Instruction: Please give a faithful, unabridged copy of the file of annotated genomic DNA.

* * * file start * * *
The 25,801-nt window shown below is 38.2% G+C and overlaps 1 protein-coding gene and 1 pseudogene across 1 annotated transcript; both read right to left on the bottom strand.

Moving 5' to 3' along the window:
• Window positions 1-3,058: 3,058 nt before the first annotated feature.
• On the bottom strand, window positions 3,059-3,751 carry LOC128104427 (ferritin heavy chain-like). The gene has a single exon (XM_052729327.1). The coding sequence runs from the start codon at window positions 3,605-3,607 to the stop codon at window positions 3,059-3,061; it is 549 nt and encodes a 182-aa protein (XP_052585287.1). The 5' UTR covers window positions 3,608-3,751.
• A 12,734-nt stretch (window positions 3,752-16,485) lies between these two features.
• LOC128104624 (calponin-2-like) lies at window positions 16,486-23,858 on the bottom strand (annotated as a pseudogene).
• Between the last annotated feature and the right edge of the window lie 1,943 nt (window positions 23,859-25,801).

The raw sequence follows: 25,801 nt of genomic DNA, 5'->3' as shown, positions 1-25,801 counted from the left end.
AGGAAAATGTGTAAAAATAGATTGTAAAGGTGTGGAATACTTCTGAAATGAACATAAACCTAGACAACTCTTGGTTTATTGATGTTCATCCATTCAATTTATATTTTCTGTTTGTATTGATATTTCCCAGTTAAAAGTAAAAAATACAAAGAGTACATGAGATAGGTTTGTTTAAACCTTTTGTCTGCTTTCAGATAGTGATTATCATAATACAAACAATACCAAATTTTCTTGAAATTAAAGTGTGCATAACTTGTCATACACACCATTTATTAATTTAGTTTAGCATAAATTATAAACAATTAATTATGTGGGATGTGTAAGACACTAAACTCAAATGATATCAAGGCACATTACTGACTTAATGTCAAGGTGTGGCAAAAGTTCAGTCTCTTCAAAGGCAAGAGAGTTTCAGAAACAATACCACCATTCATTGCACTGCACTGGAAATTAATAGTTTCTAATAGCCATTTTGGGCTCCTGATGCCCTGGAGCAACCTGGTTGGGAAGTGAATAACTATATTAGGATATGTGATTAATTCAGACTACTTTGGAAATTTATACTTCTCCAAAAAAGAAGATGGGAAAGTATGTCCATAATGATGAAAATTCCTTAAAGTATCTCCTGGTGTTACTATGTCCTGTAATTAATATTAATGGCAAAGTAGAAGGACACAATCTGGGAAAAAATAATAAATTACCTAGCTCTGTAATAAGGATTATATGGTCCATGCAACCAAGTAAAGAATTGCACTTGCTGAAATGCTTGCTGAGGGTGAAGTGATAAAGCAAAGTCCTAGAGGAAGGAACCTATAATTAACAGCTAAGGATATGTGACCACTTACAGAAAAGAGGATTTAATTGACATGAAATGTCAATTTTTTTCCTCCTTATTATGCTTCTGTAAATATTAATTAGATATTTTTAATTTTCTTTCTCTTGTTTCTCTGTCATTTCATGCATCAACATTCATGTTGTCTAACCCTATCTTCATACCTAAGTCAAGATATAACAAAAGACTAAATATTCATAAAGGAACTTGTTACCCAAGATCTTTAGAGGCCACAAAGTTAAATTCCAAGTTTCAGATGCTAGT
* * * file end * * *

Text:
The 25,801-nt window shown below is 38.2% G+C and overlaps 1 protein-coding gene and 1 pseudogene across 1 annotated transcript; both read right to left on the bottom strand.

Moving 5' to 3' along the window:
• Window positions 1-3,058: 3,058 nt before the first annotated feature.
• On the bottom strand, window positions 3,059-3,751 carry LOC128104427 (ferritin heavy chain-like). The gene has a single exon (XM_052729327.1). The coding sequence runs from the start codon at window positions 3,605-3,607 to the stop codon at window positions 3,059-3,061; it is 549 nt and encodes a 182-aa protein (XP_052585287.1). The 5' UTR covers window positions 3,608-3,751.
• A 12,734-nt stretch (window positions 3,752-16,485) lies between these two features.
• LOC128104624 (calponin-2-like) lies at window positions 16,486-23,858 on the bottom strand (annotated as a pseudogene).
• Between the last annotated feature and the right edge of the window lie 1,943 nt (window positions 23,859-25,801).

The raw sequence follows: 25,801 nt of genomic DNA, 5'->3' as shown, positions 1-25,801 counted from the left end.
AGGAAAATGTGTAAAAATAGATTGTAAAGGTGTGGAATACTTCTGAAATGAACATAAACCTAGACAACTCTTGGTTTATTGATGTTCATCCATTCAATTTATATTTTCTGTTTGTATTGATATTTCCCAGTTAAAAGTAAAAAATACAAAGAGTACATGAGATAGGTTTGTTTAAACCTTTTGTCTGCTTTCAGATAGTGATTATCATAATACAAACAATACCAAATTTTCTTGAAATTAAAGTGTGCATAACTTGTCATACACACCATTTATTAATTTAGTTTAGCATAAATTATAAACAATTAATTATGTGGGATGTGTAAGACACTAAACTCAAATGATATCAAGGCACATTACTGACTTAATGTCAAGGTGTGGCAAAAGTTCAGTCTCTTCAAAGGCAAGAGAGTTTCAGAAACAATACCACCATTCATTGCACTGCACTGGAAATTAATAGTTTCTAATAGCCATTTTGGGCTCCTGATGCCCTGGAGCAACCTGGTTGGGAAGTGAATAACTATATTAGGATATGTGATTAATTCAGACTACTTTGGAAATTTATACTTCTCCAAAAAAGAAGATGGGAAAGTATGTCCATAATGATGAAAATTCCTTAAAGTATCTCCTGGTGTTACTATGTCCTGTAATTAATATTAATGGCAAAGTAGAAGGACACAATCTGGGAAAAAATAATAAATTACCTAGCTCTGTAATAAGGATTATATGGTCCATGCAACCAAGTAAAGAATTGCACTTGCTGAAATGCTTGCTGAGGGTGAAGTGATAAAGCAAAGTCCTAGAGGAAGGAACCTATAATTAACAGCTAAGGATATGTGACCACTTACAGAAAAGAGGATTTAATTGACATGAAATGTCAATTTTTTTCCTCCTTATTATGCTTCTGTAAATATTAATTAGATATTTTTAATTTTCTTTCTCTTGTTTCTCTGTCATTTCATGCATCAACATTCATGTTGTCTAACCCTATCTTCATACCTAAGTCAAGATATAACAAAAGACTAAATATTCATAAAGGAACTTGTTACCCAAGATCTTTAGAGGCCACAAAGTTAAATTCCAAGTTTCAGATGCTAGT